Roy Parker Pays Visit to The Country Bookshop
"When the bullets were whizzing around and falling fast around me, I thought how I would love just to walk around Fayetteville again."
Any U.S. soldier, from any battlefield, in any part of the world during the last 225 years, could have written those words in a letter home.
In fact, they were written by Pvt. Kenneth McNeill to his father in November 1918, during the only war to be called "Great."
"Your letters are a constant strengthening of the tie across the water and I can't say how it would be without getting letters from you."
That was written by Pvt. W. M. "Billy" Shaw Jr. in June 1944, during the only war to be called "Good."
These are two of hundreds of letters from the field quoted by award-winning journalist and military historian Roy Parker Jr. in his weekly column, "Military History," in The Fayetteville Observer. Now 135 of the 700 columns he's written since 1993 have been compiled into a book, "The Best of Roy Parker Jr.: Reliving Fayetteville's Storied Military History."
On Thursday, May 8, at 4 p.m. at The Country Bookshop in downtown Southern Pines, Parker will discuss the role Fort Bragg and Pope Air Force Base, the world's largest airborne facility and headquarters of the U.S. Army Special Operations Command, have played in every major military action in our country's history.
Joseph Roy Parker Jr. was born in Ahoskie in 1930. His father, Roy Parker Sr., and his uncle, J. Mayon Parker, owned and ran local weekly newspapers in Hertford, Bertie, and Northampton counties, one of North Carolina's first newspaper chain operations. In 1941, Parker's family moved to Chapel Hill where his father was a professor of journalism at UNC, and his mother worked as a dorm hostess and later served on the Northampton County Board of Education.
Parker began his "back-shop" printing career in the early 1940s when his family moved back to Ahoskie for the summer. There he worked as a "'printer's devil,' the lowest sort, doing odd jobs for everybody," he recalls. During high school, he was "big in the circulation department when the Hertford County Herald came out," he says. "'Slip-sheeting' (inserting) was my bag."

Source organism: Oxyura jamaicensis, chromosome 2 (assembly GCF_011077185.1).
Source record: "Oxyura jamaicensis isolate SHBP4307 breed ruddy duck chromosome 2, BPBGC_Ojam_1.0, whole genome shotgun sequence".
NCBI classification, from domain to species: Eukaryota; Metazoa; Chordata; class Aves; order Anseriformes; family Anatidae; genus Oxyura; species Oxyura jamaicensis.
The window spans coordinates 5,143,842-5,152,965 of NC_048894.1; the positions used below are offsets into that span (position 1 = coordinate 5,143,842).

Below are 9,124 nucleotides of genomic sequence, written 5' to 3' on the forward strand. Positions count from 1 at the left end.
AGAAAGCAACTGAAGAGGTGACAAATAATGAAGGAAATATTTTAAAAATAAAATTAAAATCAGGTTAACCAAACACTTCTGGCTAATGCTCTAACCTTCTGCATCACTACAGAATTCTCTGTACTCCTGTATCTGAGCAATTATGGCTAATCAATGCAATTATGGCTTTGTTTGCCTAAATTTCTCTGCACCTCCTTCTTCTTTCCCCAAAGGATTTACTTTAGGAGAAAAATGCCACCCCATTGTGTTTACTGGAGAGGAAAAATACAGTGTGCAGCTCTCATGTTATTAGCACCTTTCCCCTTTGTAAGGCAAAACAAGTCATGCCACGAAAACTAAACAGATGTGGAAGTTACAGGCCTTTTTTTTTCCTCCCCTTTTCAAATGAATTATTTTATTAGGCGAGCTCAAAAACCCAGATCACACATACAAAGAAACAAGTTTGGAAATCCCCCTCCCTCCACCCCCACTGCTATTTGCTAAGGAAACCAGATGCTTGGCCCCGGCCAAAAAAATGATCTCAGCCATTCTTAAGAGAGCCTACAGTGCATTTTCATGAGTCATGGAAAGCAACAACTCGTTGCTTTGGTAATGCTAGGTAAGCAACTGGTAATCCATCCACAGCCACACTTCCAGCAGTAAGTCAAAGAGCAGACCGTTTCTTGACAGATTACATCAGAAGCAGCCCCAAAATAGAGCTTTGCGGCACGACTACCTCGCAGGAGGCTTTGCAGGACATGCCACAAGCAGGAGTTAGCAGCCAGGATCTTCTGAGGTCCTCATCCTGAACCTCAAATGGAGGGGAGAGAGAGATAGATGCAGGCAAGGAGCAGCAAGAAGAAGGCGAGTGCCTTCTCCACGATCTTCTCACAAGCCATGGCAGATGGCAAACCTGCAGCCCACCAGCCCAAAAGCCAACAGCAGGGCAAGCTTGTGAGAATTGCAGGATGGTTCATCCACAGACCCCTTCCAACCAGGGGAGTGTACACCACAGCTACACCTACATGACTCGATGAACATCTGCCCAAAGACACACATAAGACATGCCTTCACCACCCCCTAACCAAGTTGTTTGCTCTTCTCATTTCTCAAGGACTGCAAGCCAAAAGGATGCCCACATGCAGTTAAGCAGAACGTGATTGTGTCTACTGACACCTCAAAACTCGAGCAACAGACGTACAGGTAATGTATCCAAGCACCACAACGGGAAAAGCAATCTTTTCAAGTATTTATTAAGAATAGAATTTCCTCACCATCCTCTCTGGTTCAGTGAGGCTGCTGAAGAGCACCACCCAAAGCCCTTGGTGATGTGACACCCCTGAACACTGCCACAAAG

For 15 hours of his summertime weeks, he was paid "three bucks. My Uncle Mayon felt that members of the family were entitled to work for less."
A few years later, Parker was a key "back-shop" person in the office of The News of Orange County, in Hillsborough, a county weekly his father had bought. The 15-year-old got to drive the family convertible back and forth, delivering mail bags full of newspapers from Hillsborough to the Chapel Hill post office.
After Parker earned his undergraduate degree in journalism from UNC in 1952, he worked as an editor for the family papers. In 1957 Sam Ragan asked him to join the staff of The News and Observer in Raleigh where he served as a government reporter from 1957 to 1963.
"It was heaven to me," Parker says.
Parker's challenge was always to be the first to provide the story to the paper, so when he was covering the General Assembly in the state Capitol building, he didn't hesitate to make a hole in a transom window in the men's restroom in order to hear the lawmakers discussing the state's budget in the next room. The next day, the legislators were baffled as to how he got this supposedly secret information.
In 1959, Parker went to Washington D.C. ("Even more heavenly") for nine months through an internship offered by the American Political Science Association, where he worked for Congressman Hale Boggs, Senate Majority Leader Lyndon Johnson and Senator Sam Ervin. He returned to Washington in 1963 as a correspondent for eight years, and then went back to Raleigh where he was chief Capitol correspondent from 1971 to 1972.
Parker founded The Fayetteville Times in 1973, served as its editor and wrote the newspaper's book column until 1990, when he became contributing editor for The Fayetteville Observer-Times until his retirement in 2001. In 1993 he began writing a weekly military history column for The Observer that concentrates on North Carolina and specifically on Fort Bragg.
He took up military history as an avocation over 25 years ago. He is on the board of the Airborne and Special Operations Museum Foundation, serves on the advisory committee of the NC Civil War Tourism Council, and has been president of the N.C. Literary and Historical Association. He is author of "Cumberland County: A Brief History," the story of the Fayetteville-Fort Bragg community from colonial days, and co-author of "Fayetteville and Fort Bragg in Vintage Postcards."
Parker has received numerous awards for his work, including N.C. Press Association awards for writing excellence in the editorial, criticism and column categories. The UNC-Chapel Hill School of Journalism awarded him a Distinguished Alumnus Award in 1986; he was a National Endowment for the Humanities Fellow at Harvard University; and was inducted into the North Carolina Journalism Hall of Fame in 1999 in recognition of his outstanding and career-long contributions in the field of Public Service. Two years ago, he received the North Carolina Award, sometimes referred to as the "Nobel Prize of North Carolina," the highest civilian award bestowed by the state.
For reservations to the Meet the Author event, call The Country Bookshop at (910) 692-3211.
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